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Celebrating what makes us Scottish

Artist David Mach this week declared HP sauce quintessentially British.

A bold choice indeed. The Fifer was making a shout out for empty sauce bottles so he can use them to capture the essence of Britishness, as he sees it, in an upcoming art installation at the Saatchi Gallery. In the interests of neutrality and balance, I thought it only right and proper to flag up the quintessentially Scottish.

Shortbread. Only in Scotland could bread actually be a biscuit.

A good debate. To foreign ears, the sound of a Scottish accent engaged in lively banter has been described as akin to that of two terriers fighting with a rag.

Scotch pies. Beloved of football fans everywhere, the clue is in the name when it comes to apportioning blame for this most beloved of foodstuffs. For generations, ravenous Scots have chowed down on these dubious treats. For hard-core carb fans, the scotch pie can be enjoyed within a bread roll. In recent times, a low-fat version has been created to allow waist-watchers to partake.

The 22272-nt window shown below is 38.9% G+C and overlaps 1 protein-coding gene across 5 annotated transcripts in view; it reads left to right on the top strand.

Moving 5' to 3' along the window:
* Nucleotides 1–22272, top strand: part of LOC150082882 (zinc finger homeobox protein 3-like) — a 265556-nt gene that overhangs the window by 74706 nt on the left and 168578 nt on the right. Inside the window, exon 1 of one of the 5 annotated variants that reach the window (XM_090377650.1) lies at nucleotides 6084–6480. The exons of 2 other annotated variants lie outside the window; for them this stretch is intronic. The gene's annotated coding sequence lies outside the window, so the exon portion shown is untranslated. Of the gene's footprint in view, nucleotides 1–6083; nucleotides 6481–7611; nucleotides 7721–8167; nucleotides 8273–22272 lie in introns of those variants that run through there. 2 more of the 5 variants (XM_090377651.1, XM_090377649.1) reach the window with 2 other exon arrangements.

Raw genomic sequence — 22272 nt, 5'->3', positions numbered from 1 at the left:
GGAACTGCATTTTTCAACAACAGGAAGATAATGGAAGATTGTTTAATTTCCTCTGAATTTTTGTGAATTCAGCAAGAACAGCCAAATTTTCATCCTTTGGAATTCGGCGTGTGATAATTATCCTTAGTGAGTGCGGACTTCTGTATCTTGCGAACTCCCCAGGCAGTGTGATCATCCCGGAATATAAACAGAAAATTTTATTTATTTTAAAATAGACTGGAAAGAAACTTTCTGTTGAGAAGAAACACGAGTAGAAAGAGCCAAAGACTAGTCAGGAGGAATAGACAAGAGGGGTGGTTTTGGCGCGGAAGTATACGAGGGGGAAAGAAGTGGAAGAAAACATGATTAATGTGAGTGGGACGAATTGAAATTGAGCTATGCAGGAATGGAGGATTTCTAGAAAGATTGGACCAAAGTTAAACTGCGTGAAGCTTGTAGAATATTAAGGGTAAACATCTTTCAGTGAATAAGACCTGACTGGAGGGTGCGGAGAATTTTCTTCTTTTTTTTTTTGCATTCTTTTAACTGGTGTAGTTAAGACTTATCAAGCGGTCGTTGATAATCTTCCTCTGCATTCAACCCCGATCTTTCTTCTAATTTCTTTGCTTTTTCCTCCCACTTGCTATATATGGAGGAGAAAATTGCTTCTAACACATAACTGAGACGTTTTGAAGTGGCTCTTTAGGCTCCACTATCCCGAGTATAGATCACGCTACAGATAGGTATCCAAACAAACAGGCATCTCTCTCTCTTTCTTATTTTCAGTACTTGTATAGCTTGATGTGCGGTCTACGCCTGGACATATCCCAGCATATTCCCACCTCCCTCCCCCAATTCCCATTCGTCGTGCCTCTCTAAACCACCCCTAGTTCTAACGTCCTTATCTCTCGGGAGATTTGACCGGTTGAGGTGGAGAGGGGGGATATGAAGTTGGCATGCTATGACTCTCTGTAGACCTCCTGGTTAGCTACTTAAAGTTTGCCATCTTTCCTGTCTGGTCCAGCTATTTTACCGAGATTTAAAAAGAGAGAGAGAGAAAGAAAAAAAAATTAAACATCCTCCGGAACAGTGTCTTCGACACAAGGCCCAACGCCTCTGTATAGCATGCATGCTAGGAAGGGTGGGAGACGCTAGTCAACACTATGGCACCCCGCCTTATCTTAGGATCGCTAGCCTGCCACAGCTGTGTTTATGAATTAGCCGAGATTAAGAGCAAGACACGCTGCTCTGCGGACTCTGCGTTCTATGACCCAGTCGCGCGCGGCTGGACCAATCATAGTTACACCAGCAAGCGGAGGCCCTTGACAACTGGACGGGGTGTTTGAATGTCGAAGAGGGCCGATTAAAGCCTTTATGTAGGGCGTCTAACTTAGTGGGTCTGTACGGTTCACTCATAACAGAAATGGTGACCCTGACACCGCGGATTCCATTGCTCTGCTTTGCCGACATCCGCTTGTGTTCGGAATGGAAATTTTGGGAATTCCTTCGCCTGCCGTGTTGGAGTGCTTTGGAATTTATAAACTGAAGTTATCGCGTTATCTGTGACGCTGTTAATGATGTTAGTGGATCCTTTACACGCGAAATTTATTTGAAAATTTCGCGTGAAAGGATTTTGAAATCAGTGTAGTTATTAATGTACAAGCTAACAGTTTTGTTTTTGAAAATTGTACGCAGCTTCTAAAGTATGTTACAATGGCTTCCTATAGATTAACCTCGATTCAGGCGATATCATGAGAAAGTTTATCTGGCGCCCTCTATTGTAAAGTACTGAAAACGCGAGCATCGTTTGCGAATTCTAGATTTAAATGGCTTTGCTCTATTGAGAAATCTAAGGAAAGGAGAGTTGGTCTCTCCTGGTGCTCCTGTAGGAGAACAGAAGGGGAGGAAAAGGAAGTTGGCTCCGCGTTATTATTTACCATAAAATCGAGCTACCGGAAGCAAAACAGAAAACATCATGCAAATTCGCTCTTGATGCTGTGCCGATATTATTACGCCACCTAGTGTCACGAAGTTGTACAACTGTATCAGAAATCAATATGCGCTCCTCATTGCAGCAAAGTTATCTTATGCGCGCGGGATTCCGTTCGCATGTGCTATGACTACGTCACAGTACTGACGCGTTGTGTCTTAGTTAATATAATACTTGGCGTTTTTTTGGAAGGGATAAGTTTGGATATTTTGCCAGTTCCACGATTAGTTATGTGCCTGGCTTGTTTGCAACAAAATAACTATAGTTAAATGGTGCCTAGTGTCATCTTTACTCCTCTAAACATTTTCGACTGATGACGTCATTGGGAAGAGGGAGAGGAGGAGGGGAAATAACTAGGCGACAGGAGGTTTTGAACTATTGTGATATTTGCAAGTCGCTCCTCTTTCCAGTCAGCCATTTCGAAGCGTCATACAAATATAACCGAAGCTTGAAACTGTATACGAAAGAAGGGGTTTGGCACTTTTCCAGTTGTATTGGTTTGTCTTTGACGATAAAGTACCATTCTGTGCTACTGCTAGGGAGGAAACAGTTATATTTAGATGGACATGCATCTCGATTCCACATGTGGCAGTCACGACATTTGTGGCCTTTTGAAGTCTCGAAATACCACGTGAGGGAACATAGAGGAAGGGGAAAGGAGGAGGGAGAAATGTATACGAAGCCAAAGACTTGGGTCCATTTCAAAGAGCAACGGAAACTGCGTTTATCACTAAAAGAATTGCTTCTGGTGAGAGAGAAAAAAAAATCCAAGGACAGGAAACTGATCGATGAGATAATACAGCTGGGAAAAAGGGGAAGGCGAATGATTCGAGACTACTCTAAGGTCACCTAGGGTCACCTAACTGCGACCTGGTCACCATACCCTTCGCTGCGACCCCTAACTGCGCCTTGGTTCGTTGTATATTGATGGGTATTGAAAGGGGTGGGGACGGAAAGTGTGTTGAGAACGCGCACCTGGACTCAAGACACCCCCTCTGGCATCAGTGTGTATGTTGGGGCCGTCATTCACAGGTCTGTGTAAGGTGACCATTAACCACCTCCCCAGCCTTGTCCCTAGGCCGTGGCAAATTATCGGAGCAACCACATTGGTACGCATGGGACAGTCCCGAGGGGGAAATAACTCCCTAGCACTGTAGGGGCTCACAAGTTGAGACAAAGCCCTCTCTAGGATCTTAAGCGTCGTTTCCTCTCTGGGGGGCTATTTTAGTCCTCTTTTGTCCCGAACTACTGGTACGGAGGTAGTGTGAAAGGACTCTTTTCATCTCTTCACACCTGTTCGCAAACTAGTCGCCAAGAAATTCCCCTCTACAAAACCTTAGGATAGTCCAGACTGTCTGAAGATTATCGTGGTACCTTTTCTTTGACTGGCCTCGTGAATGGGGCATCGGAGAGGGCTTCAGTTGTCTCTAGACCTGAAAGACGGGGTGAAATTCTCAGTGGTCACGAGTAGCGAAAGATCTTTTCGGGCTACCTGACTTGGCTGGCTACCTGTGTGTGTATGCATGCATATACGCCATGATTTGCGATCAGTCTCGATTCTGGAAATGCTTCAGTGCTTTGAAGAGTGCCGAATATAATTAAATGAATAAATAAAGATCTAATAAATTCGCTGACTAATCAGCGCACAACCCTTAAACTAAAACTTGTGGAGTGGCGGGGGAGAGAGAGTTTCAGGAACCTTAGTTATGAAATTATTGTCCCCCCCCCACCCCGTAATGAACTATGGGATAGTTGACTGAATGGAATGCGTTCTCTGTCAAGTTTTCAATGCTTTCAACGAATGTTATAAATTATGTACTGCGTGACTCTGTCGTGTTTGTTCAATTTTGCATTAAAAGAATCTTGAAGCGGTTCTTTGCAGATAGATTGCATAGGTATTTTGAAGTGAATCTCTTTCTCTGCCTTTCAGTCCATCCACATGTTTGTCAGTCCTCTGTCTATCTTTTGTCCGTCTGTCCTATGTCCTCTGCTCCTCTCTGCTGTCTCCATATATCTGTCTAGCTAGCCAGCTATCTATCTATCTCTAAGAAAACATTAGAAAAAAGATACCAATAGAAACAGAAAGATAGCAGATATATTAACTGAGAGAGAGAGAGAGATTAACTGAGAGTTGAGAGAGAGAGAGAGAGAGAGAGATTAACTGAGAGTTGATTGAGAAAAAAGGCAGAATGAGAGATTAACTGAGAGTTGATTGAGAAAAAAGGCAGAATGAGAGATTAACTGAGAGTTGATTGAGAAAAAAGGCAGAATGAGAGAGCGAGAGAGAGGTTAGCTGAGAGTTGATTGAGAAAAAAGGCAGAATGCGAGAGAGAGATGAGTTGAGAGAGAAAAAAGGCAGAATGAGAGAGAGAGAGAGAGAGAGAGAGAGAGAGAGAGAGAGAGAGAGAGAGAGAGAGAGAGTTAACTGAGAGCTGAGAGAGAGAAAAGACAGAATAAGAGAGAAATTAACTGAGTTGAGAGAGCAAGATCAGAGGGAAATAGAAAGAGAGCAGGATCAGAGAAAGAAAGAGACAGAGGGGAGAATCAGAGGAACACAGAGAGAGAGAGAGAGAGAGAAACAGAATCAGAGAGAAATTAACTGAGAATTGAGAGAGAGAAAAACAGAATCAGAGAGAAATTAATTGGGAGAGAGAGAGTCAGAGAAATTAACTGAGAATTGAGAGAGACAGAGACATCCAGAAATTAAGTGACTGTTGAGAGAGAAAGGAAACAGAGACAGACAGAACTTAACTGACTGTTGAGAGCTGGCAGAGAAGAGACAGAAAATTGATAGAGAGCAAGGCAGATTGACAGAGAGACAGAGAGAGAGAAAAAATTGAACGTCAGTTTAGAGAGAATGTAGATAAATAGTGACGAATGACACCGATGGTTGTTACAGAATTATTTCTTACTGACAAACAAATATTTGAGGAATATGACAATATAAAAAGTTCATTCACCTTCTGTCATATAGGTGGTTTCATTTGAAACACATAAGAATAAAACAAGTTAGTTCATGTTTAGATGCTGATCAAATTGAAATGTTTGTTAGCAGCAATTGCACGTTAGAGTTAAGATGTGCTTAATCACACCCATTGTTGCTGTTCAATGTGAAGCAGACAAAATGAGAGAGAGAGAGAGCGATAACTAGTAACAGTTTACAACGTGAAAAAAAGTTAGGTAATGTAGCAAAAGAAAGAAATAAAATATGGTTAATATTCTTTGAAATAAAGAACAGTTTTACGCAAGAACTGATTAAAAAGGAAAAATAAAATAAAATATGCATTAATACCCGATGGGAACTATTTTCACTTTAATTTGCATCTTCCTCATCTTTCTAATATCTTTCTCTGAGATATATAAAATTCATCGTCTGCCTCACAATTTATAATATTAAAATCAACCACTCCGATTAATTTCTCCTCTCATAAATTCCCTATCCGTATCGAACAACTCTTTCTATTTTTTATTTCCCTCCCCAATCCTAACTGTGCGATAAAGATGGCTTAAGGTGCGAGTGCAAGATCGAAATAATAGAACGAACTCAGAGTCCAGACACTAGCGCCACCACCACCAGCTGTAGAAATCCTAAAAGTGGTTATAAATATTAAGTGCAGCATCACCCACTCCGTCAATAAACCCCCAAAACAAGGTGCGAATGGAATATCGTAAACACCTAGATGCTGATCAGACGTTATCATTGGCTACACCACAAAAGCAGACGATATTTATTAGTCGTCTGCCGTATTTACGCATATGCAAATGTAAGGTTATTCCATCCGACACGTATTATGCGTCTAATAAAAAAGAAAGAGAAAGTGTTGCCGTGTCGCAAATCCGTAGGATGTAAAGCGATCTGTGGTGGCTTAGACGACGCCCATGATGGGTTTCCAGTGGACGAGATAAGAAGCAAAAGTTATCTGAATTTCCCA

Highland Toffee. Surely the most delightful way to lose a filling.

Tenements. Both Edinburgh and Glasgow are still dominated by 19th-century tenement housing. Many of the inferior warrens constructed to replace them have since been pulled down.

Weather-based mood swings. The joyful abandon with which the natives greet a burst of sunshine is unprecedented. Within a nano-second of the clouds parting, Scottish parks resemble saunas as yards of blue flesh is enthusiastically unveiled, the air fills with the whiff of barbecue and suddenly everyone is a-whooping and a-skipping. Indeed, only in Scotland could there exist a weather website that divides the forecast simply into "Taps Aff" and "Taps Oan".

Talking of weather, surely another defining characteristic of the Scottish male is a peculiar form of climate denial that refuses to accept the existence of rain. When faced with a cloud burst, many of our menfolk refuse to don a jacket or use a brolly, preferring instead to simply bow the head and hunch the shoulders up towards the ears; aka the "Scottish umbrella".

Interacting with strangers on public transport. There is obviously a sliding scale of interaction that ranges from the brief exchanges of rush hour to the wild, raucous abandon of the last train home, where everyone is your pal and chips are for sharing.

GSOH. The ability to not take ourselves too seriously. See above.

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